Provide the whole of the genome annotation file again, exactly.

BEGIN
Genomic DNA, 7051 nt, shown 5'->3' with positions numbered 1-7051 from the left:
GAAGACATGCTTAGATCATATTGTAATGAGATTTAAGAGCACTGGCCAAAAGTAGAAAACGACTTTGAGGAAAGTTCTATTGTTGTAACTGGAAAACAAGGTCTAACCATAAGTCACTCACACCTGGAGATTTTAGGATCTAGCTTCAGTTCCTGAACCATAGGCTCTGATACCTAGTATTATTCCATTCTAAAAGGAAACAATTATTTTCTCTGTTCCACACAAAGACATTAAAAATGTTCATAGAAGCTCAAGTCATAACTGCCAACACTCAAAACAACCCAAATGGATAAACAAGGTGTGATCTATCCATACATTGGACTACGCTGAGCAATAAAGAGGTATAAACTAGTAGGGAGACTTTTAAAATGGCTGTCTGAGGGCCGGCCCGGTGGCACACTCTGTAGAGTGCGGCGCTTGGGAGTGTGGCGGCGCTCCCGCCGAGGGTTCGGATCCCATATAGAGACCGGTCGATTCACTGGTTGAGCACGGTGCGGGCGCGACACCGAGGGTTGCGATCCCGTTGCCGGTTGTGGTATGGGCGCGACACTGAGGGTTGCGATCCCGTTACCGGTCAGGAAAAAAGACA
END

Genomic DNA, 7051 nt, shown 5'->3' with positions numbered 1-7051 from the left:
GAAGACATGCTTAGATCATATTGTAATGAGATTTAAGAGCACTGGCCAAAAGTAGAAAACGACTTTGAGGAAAGTTCTATTGTTGTAACTGGAAAACAAGGTCTAACCATAAGTCACTCACACCTGGAGATTTTAGGATCTAGCTTCAGTTCCTGAACCATAGGCTCTGATACCTAGTATTATTCCATTCTAAAAGGAAACAATTATTTTCTCTGTTCCACACAAAGACATTAAAAATGTTCATAGAAGCTCAAGTCATAACTGCCAACACTCAAAACAACCCAAATGGATAAACAAGGTGTGATCTATCCATACATTGGACTACGCTGAGCAATAAAGAGGTATAAACTAGTAGGGAGACTTTTAAAATGGCTGTCTGAGGGCCGGCCCGGTGGCACACTCTGTAGAGTGCGGCGCTTGGGAGTGTGGCGGCGCTCCCGCCGAGGGTTCGGATCCCATATAGAGACCGGTCGATTCACTGGTTGAGCACGGTGCGGGCGCGACACCGAGGGTTGCGATCCCGTTGCCGGTTGTGGTATGGGCGCGACACTGAGGGTTGCGATCCCGTTACCGGTCAGGAAAAAAGACA